Lab: Actors and Movie Functional Dependencies¶
This lab takes you through the process of creating an intersection table to handle a Multivalued Dependency.
You must have completed last week’s lab Referential Integrity.
Step 1: Add Movies¶
Create a table to store movies. The table should have the following definition:
movie ( title, year )
Add the following information to your movie table (it’s the movies from the Oscar table:
The Godfather: Part II, 1975
Kramer vs. Kramer: 1980
Raging Bull: 1981
Sophie’s Choice: 1983
The Iron Lady: 2012
Darkest Hour: 2018
Now add another actor to your table:
Al Pacino, April 25 1940, New York, NY
Step 2: Create an Intersection Table Between Actor and Move¶
Intersection tables sometimes have funny names like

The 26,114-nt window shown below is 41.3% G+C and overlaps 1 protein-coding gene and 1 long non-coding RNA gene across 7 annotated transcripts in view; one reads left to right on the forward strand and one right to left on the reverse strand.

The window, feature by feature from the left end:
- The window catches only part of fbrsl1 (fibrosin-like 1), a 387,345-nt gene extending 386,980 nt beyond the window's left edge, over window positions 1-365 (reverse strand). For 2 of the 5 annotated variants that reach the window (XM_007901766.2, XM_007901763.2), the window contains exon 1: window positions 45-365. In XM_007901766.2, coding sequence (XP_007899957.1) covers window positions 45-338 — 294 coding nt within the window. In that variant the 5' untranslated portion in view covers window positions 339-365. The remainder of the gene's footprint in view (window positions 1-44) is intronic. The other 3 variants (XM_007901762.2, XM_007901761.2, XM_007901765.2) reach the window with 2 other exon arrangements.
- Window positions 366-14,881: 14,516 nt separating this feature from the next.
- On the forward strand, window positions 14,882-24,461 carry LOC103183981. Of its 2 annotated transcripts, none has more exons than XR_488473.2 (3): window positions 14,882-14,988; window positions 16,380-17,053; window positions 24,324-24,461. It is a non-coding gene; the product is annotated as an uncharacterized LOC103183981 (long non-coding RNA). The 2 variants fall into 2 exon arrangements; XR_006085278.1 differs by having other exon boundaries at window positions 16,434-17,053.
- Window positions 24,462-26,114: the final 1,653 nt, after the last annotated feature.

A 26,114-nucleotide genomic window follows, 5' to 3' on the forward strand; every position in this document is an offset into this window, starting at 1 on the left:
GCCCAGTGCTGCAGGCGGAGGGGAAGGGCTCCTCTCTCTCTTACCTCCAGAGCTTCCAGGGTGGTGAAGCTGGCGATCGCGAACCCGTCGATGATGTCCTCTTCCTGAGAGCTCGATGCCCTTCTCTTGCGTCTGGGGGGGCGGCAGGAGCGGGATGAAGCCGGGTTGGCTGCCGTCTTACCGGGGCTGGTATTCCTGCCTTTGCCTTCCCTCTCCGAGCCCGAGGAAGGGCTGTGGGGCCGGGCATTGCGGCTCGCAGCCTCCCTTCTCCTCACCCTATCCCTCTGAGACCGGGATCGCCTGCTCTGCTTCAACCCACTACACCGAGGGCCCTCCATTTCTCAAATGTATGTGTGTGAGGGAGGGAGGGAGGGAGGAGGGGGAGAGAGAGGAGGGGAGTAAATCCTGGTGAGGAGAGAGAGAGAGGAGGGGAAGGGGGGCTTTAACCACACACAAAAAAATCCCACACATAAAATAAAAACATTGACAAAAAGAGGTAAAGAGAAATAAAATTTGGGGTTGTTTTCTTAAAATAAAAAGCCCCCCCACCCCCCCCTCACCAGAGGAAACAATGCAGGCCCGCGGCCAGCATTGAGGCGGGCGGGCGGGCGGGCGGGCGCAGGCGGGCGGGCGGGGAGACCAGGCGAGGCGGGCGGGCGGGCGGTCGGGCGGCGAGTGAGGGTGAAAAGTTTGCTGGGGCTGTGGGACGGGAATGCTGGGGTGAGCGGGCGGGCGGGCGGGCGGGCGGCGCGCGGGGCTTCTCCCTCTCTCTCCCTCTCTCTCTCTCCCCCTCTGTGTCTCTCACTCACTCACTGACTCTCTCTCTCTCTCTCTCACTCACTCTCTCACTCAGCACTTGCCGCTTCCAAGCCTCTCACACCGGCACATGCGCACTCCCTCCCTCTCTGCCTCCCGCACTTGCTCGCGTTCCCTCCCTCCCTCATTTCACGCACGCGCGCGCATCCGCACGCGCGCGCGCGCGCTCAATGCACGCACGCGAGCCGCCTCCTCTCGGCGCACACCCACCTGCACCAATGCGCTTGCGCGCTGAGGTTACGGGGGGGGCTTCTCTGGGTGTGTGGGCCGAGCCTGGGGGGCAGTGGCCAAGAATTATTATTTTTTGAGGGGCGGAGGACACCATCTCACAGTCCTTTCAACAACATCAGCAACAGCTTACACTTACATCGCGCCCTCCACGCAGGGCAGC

actor_has_movie because they form a bridge between two tables when there’s an MVD. In this case we have a better name for our intersection table. We will call it
starring and the definition should look like this:
starring ( ActorID, Movie )
Notice! Both attributes are primary keys and foreign keys.
Intersection tables will always have at least two foreign keys becasue they join two tables together.
Step 3: Populate the Intersection Table¶
Populate the intersection table with the movies that actors have appeared in:
Meryl Streep - Kramer vs. Kramer and The Iron Lady
Robert DeNiro - The Godfather: Part II and Raging Bull
Gary Oldman - The Darkest Hour
Al Pacino - The Godfather: Part II
Step 4: Replace Columns in the Oscar Table¶
The oscar table now refers to data that’s in the
movie table. Place a foreign key constraint in the
oscar table that ensures an oscar is given to a movie that’s in the
Step 5: Run Some Queries¶
You now have an intersection table that satisfies the MVDs:
ActorName → → MovieTitle MovieTitle → → ActorName
You can query actors and movies with the following SQL.
select * from actor, starring, movie where actor.id = starring.ActorID AND starring.Movie = movie.title;
Export your schema to a file called